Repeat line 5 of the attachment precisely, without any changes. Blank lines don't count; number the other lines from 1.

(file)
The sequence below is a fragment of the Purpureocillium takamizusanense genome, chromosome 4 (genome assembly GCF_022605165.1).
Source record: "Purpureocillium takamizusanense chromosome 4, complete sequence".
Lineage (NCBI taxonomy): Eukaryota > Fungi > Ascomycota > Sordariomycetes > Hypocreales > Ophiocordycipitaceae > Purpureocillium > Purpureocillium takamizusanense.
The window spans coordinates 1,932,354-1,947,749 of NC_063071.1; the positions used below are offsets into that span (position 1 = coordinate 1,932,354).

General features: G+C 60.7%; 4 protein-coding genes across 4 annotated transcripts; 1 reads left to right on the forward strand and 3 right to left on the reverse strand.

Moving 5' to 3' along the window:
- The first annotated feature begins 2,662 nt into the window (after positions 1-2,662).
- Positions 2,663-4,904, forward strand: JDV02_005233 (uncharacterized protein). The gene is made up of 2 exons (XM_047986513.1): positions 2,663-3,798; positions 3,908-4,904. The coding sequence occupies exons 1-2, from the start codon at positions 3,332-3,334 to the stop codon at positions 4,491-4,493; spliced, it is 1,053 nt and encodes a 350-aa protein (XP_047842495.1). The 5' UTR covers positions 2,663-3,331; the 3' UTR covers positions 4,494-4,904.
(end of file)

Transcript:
General features: G+C 60.7%; 4 protein-coding genes across 4 annotated transcripts; 1 reads left to right on the forward strand and 3 right to left on the reverse strand.